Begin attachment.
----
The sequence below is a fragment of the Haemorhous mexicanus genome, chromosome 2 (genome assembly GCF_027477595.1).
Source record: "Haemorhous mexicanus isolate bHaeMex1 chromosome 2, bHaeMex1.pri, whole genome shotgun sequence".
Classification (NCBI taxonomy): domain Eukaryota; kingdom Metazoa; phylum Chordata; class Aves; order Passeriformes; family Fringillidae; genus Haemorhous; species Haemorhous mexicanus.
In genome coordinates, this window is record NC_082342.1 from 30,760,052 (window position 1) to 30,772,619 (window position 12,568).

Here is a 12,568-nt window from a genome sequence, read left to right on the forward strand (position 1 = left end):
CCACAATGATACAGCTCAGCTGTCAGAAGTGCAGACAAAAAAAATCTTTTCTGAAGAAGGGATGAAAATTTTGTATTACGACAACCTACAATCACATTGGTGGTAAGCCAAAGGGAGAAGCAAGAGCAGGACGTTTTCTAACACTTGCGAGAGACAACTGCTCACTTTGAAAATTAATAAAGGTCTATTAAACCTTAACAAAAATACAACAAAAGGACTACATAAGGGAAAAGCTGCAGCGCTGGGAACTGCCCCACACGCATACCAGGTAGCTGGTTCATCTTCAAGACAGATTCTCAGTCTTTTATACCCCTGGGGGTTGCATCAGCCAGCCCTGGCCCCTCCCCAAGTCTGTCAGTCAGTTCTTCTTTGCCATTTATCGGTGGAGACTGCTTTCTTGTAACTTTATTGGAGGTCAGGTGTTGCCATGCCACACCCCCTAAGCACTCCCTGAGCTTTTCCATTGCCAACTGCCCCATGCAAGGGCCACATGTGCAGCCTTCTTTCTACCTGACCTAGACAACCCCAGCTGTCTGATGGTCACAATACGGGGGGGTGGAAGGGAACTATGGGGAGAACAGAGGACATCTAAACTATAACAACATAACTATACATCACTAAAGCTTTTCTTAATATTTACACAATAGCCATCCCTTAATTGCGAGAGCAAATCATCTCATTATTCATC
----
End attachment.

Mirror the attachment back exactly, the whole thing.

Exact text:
The sequence below is a fragment of the Haemorhous mexicanus genome, chromosome 2 (genome assembly GCF_027477595.1).
Source record: "Haemorhous mexicanus isolate bHaeMex1 chromosome 2, bHaeMex1.pri, whole genome shotgun sequence".
Classification (NCBI taxonomy): domain Eukaryota; kingdom Metazoa; phylum Chordata; class Aves; order Passeriformes; family Fringillidae; genus Haemorhous; species Haemorhous mexicanus.
In genome coordinates, this window is record NC_082342.1 from 30,760,052 (window position 1) to 30,772,619 (window position 12,568).

Here is a 12,568-nt window from a genome sequence, read left to right on the forward strand (position 1 = left end):
CCACAATGATACAGCTCAGCTGTCAGAAGTGCAGACAAAAAAAATCTTTTCTGAAGAAGGGATGAAAATTTTGTATTACGACAACCTACAATCACATTGGTGGTAAGCCAAAGGGAGAAGCAAGAGCAGGACGTTTTCTAACACTTGCGAGAGACAACTGCTCACTTTGAAAATTAATAAAGGTCTATTAAACCTTAACAAAAATACAACAAAAGGACTACATAAGGGAAAAGCTGCAGCGCTGGGAACTGCCCCACACGCATACCAGGTAGCTGGTTCATCTTCAAGACAGATTCTCAGTCTTTTATACCCCTGGGGGTTGCATCAGCCAGCCCTGGCCCCTCCCCAAGTCTGTCAGTCAGTTCTTCTTTGCCATTTATCGGTGGAGACTGCTTTCTTGTAACTTTATTGGAGGTCAGGTGTTGCCATGCCACACCCCCTAAGCACTCCCTGAGCTTTTCCATTGCCAACTGCCCCATGCAAGGGCCACATGTGCAGCCTTCTTTCTACCTGACCTAGACAACCCCAGCTGTCTGATGGTCACAATACGGGGGGGTGGAAGGGAACTATGGGGAGAACAGAGGACATCTAAACTATAACAACATAACTATACATCACTAAAGCTTTTCTTAATATTTACACAATAGCCATCCCTTAATTGCGAGAGCAAATCATCTCATTATTCATC